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Catalog Data

Medium:
Cast iron
Dimensions:
.001: 13 × 4 in. (33 × 10.2 cm)
.002: 10 × 5 in. (25.4 × 12.7 cm)
Type:
Fragments
Date:
ca. 1850-1920
Period:
Victorian (1837-1901)
Description:
Cast-iron fragment from a statue (possibly) in the shape of wing with a pierced shoulder.
Label Text:
The advances of the nineteenth century, made cast iron readily available, cheap, durable, and able to be formed in any desired shape beginning in the 1830s in the United States, though it was well underway sooner in Europe. Cast iron manufacture became one of the most important American industries of the mid-nineteenth century, effecting transportation, decorative arts, and technology. While the strength and durability of cast iron made it well suited to garden furnishings, which faced changing weather and heavy use, cast iron’s weak tensile strength made it fracture rather than bending or distorting.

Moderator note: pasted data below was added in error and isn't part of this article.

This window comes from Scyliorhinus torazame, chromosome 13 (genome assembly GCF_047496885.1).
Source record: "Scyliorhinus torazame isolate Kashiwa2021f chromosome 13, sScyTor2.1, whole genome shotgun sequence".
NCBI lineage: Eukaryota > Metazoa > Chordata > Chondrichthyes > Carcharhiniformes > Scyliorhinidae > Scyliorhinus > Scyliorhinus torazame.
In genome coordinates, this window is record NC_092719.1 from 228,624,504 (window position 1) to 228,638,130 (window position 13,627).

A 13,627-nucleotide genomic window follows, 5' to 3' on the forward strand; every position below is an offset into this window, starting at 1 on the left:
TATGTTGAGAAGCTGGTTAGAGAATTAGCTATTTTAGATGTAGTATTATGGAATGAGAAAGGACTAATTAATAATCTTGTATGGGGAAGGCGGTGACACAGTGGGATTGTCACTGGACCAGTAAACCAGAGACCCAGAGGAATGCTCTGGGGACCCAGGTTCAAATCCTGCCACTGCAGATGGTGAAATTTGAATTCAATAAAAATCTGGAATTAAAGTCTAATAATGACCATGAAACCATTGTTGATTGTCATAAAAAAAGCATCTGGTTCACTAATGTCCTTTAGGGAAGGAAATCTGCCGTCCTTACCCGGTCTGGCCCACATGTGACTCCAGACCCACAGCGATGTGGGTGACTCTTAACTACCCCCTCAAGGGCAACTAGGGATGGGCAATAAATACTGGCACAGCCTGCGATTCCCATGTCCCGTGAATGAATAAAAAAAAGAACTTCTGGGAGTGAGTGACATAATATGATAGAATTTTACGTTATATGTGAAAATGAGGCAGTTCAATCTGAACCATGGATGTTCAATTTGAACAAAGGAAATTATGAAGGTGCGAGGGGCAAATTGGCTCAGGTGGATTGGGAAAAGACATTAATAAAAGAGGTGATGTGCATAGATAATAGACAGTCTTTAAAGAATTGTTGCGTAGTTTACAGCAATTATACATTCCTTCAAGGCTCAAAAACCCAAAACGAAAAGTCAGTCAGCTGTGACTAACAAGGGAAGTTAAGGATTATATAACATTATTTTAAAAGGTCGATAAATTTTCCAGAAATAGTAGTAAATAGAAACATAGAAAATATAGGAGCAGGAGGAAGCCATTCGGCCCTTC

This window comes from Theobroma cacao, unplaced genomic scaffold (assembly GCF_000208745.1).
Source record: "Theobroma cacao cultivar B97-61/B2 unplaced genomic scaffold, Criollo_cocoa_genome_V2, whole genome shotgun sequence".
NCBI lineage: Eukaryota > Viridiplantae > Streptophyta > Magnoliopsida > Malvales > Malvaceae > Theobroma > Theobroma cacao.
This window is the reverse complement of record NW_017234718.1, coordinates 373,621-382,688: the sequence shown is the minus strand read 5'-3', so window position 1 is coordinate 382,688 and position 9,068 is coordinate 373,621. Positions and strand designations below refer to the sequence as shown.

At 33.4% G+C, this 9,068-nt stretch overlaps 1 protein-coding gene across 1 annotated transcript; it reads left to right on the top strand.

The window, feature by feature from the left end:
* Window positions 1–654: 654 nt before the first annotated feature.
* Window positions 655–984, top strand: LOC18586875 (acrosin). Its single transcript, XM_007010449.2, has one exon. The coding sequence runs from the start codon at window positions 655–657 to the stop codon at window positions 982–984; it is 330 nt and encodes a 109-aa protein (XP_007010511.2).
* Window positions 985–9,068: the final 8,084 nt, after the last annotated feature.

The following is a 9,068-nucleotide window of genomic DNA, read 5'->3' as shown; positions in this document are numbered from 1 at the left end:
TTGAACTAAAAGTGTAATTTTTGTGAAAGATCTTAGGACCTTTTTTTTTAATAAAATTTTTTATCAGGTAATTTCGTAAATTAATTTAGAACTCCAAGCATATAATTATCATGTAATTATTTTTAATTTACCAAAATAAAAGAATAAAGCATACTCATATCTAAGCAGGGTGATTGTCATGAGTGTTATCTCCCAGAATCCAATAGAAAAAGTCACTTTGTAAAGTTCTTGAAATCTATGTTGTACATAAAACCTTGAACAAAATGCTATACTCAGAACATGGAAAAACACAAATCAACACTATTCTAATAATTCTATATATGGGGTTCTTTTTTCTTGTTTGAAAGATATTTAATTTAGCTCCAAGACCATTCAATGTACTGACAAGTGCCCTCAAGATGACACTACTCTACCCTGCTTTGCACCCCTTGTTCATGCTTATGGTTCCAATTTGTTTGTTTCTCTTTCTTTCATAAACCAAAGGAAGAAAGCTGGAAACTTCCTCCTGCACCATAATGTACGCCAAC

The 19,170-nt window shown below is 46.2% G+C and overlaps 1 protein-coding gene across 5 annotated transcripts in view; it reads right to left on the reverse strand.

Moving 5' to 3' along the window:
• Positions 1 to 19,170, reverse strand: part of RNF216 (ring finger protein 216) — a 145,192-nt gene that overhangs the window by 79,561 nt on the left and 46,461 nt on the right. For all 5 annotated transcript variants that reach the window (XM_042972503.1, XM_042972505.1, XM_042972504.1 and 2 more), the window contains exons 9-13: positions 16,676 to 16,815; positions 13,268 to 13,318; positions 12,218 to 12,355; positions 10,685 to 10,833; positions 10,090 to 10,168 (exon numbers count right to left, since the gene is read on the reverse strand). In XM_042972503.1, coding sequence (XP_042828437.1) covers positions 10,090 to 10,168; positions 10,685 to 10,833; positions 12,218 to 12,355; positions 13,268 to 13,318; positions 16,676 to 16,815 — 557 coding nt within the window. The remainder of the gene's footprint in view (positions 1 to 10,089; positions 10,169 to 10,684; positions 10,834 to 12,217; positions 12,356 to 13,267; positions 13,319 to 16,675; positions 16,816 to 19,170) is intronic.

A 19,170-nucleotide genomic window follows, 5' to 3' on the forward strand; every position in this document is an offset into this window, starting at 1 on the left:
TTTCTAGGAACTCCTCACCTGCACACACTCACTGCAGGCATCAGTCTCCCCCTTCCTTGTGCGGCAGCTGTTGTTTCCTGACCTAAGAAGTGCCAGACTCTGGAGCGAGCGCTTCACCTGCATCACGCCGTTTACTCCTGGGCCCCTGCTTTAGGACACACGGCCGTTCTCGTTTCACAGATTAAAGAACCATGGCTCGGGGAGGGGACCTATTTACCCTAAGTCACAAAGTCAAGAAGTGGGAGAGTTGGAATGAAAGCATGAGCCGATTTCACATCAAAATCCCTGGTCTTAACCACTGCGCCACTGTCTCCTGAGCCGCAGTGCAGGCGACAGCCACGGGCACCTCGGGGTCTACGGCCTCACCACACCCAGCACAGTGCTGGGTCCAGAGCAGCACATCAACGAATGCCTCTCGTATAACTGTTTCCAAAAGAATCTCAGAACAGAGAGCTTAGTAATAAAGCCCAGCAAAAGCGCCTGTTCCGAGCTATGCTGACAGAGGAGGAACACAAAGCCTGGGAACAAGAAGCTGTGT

Topic:
cast iron  Search this
fragments  Search this
Credit Line:
Smithsonian Gardens, Horticultural Artifacts Collection.
Accession number:
1984.115.001-.002
Restrictions & Rights:
Usage conditions apply
See more items in:
Horticultural Artifacts Collection
Data Source:
Smithsonian Gardens
GUID:
http://n2t.net/ark:/65665/aq4e860b271-4910-4da2-9816-e11eb53be465
EDAN-URL:
edanmdm:hac_1984.115.001-.002